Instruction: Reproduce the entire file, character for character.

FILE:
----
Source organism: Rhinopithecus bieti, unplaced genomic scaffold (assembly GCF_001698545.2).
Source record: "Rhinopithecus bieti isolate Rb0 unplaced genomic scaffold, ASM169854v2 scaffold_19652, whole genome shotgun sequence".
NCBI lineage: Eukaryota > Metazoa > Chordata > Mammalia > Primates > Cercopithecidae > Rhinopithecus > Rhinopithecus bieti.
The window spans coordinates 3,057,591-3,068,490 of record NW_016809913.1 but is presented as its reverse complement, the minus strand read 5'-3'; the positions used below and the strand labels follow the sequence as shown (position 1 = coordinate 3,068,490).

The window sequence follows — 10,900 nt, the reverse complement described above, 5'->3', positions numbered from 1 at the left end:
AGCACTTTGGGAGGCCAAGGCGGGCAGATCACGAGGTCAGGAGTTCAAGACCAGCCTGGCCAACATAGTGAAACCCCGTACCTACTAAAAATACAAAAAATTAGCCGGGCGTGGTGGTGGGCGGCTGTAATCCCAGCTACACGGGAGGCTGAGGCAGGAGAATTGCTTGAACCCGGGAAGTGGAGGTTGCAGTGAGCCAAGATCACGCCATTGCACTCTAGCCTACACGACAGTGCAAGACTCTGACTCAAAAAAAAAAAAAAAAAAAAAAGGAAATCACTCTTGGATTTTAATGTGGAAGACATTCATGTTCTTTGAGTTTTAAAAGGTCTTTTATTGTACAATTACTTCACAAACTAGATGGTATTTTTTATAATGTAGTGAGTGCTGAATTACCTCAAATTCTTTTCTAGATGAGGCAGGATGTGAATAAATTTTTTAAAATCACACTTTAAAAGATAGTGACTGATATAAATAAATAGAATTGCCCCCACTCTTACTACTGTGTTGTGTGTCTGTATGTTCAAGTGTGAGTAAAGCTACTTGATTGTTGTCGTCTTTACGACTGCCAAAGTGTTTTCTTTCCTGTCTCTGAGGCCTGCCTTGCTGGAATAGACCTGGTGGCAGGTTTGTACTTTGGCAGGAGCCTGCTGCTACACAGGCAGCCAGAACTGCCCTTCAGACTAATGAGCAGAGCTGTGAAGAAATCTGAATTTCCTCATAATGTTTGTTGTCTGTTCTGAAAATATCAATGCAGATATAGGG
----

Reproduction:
Source organism: Rhinopithecus bieti, unplaced genomic scaffold (assembly GCF_001698545.2).
Source record: "Rhinopithecus bieti isolate Rb0 unplaced genomic scaffold, ASM169854v2 scaffold_19652, whole genome shotgun sequence".
NCBI lineage: Eukaryota > Metazoa > Chordata > Mammalia > Primates > Cercopithecidae > Rhinopithecus > Rhinopithecus bieti.
The window spans coordinates 3,057,591-3,068,490 of record NW_016809913.1 but is presented as its reverse complement, the minus strand read 5'-3'; the positions used below and the strand labels follow the sequence as shown (position 1 = coordinate 3,068,490).

The window sequence follows — 10,900 nt, the reverse complement described above, 5'->3', positions numbered from 1 at the left end:
AGCACTTTGGGAGGCCAAGGCGGGCAGATCACGAGGTCAGGAGTTCAAGACCAGCCTGGCCAACATAGTGAAACCCCGTACCTACTAAAAATACAAAAAATTAGCCGGGCGTGGTGGTGGGCGGCTGTAATCCCAGCTACACGGGAGGCTGAGGCAGGAGAATTGCTTGAACCCGGGAAGTGGAGGTTGCAGTGAGCCAAGATCACGCCATTGCACTCTAGCCTACACGACAGTGCAAGACTCTGACTCAAAAAAAAAAAAAAAAAAAAAAGGAAATCACTCTTGGATTTTAATGTGGAAGACATTCATGTTCTTTGAGTTTTAAAAGGTCTTTTATTGTACAATTACTTCACAAACTAGATGGTATTTTTTATAATGTAGTGAGTGCTGAATTACCTCAAATTCTTTTCTAGATGAGGCAGGATGTGAATAAATTTTTTAAAATCACACTTTAAAAGATAGTGACTGATATAAATAAATAGAATTGCCCCCACTCTTACTACTGTGTTGTGTGTCTGTATGTTCAAGTGTGAGTAAAGCTACTTGATTGTTGTCGTCTTTACGACTGCCAAAGTGTTTTCTTTCCTGTCTCTGAGGCCTGCCTTGCTGGAATAGACCTGGTGGCAGGTTTGTACTTTGGCAGGAGCCTGCTGCTACACAGGCAGCCAGAACTGCCCTTCAGACTAATGAGCAGAGCTGTGAAGAAATCTGAATTTCCTCATAATGTTTGTTGTCTGTTCTGAAAATATCAATGCAGATATAGGG